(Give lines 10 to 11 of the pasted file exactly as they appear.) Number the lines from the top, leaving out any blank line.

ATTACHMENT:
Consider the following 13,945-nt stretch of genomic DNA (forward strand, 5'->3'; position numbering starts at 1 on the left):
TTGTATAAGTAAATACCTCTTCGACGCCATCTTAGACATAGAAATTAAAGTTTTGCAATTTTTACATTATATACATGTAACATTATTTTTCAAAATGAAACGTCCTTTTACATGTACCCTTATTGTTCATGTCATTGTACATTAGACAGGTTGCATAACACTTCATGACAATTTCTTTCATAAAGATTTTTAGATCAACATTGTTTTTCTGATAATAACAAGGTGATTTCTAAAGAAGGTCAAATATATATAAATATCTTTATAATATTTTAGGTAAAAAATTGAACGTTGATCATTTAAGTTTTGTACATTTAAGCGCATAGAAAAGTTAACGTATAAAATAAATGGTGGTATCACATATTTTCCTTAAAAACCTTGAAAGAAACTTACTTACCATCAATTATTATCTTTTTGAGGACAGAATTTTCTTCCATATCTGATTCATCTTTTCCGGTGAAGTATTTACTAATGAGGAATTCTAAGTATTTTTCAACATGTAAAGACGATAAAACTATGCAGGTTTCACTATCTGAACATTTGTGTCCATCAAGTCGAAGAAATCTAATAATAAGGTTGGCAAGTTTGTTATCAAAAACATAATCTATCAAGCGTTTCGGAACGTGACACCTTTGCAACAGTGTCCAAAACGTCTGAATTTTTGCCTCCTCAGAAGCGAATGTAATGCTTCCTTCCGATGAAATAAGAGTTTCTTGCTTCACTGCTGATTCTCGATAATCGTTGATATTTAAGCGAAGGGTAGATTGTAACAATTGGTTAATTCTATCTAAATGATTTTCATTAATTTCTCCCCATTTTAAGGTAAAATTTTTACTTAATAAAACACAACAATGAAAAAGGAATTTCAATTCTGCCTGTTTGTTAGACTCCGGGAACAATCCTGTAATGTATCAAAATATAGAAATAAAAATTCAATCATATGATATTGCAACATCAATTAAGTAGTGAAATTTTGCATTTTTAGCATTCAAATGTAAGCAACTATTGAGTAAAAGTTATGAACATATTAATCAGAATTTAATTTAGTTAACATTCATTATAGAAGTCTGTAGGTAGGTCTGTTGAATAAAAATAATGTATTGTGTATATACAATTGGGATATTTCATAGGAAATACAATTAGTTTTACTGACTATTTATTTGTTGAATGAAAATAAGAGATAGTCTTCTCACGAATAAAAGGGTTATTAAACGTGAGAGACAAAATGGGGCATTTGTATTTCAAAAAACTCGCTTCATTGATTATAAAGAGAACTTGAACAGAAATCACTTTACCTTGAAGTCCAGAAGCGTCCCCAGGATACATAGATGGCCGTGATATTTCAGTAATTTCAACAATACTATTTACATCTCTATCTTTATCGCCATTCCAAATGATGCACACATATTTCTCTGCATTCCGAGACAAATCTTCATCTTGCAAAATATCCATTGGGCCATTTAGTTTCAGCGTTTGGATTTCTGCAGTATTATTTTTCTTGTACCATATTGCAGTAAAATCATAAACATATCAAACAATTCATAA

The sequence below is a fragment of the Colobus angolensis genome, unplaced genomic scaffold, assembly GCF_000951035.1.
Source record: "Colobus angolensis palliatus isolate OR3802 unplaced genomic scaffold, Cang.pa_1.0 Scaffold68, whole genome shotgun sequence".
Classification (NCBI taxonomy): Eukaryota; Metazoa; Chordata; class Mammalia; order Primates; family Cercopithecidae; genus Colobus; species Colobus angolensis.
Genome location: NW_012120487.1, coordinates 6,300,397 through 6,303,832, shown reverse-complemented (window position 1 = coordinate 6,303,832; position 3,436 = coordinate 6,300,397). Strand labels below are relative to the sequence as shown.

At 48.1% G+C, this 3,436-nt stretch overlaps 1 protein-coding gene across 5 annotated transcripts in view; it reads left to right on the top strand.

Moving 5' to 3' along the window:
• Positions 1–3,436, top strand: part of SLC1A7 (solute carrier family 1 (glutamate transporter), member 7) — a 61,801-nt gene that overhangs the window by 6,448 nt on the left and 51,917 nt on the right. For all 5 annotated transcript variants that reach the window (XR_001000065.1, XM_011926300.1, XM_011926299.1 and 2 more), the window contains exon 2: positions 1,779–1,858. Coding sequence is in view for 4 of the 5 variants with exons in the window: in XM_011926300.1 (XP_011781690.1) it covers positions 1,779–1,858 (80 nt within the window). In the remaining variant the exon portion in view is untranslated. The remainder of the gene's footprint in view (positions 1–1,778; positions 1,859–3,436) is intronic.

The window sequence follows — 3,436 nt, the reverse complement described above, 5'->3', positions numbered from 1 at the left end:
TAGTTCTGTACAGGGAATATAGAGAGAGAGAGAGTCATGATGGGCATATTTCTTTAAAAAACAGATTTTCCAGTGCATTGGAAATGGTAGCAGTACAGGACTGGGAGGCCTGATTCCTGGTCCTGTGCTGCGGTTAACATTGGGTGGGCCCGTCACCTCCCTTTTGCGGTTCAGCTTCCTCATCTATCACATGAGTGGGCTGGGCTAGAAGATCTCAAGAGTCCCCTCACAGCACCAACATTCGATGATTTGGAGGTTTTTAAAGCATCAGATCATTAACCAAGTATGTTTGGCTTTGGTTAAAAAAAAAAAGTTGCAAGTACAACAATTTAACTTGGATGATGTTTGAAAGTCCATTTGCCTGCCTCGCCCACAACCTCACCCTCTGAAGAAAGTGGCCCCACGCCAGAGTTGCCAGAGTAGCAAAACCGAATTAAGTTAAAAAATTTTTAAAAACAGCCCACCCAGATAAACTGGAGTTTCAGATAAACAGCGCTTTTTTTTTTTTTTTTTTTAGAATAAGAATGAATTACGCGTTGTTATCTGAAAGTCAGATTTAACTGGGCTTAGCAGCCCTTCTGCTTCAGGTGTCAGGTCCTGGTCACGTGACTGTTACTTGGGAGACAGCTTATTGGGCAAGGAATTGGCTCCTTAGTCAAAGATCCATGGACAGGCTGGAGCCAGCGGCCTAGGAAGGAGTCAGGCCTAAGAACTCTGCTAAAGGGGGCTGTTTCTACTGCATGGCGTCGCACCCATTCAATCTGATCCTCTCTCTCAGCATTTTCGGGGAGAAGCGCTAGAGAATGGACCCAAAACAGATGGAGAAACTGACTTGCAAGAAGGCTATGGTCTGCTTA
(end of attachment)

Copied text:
The window sequence follows — 3,436 nt, the reverse complement described above, 5'->3', positions numbered from 1 at the left end:
TAGTTCTGTACAGGGAATATAGAGAGAGAGAGAGTCATGATGGGCATATTTCTTTAAAAAACAGATTTTCCAGTGCATTGGAAATGGTAGCAGTACAGGACTGGGAGGCCTGATTCCTGGTCCTGTGCTGCGGTTAACATTGGGTGGGCCCGTCACCTCCCTTTTGCGGTTCAGCTTCCTCATCTATCACATGAGTGGGCTGGGCTAGAAGATCTCAAGAGTCCCCTCACAGCACCAACATTCGATGATTTGGAGGTTTTTAAAGCATCAGATCATTAACCAAGTATGTTTGGCTTTGGTTAAAAAAAAAAAGTTGCAAGTACAACAATTTAACTTGGATGATGTTTGAAAGTCCATTTGCCTGCCTCGCCCACAACCTCACCCTCTGAAGAAAGTGGCCCCACGCCAGAGTTGCCAGAGTAGCAAAACCGAATTAAGTTAAAAAATTTTTAAAAACAGCCCACCCAGATAAACTGGAGTTTCAGATAAACAGCGCTTTTTTTTTTTTTTTTTTTAGAATAAGAATGAATTACGCGTTGTTATCTGAAAGTCAGATTTAACTGGGCTTAGCAGCCCTTCTGCTTCAGGTGTCAGGTCCTGGTCACGTGACTGTTACTTGGGAGACAGCTTATTGGGCAAGGAATTGGCTCCTTAGTCAAAGATCCATGGACAGGCTGGAGCCAGCGGCCTAGGAAGGAGTCAGGCCTAAGAACTCTGCTAAAGGGGGCTGTTTCTACTGCATGGCGTCGCACCCATTCAATCTGATCCTCTCTCTCAGCATTTTCGGGGAGAAGCGCTAGAGAATGGACCCAAAACAGATGGAGAAACTGACTTGCAAGAAGGCTATGGTCTGCTTA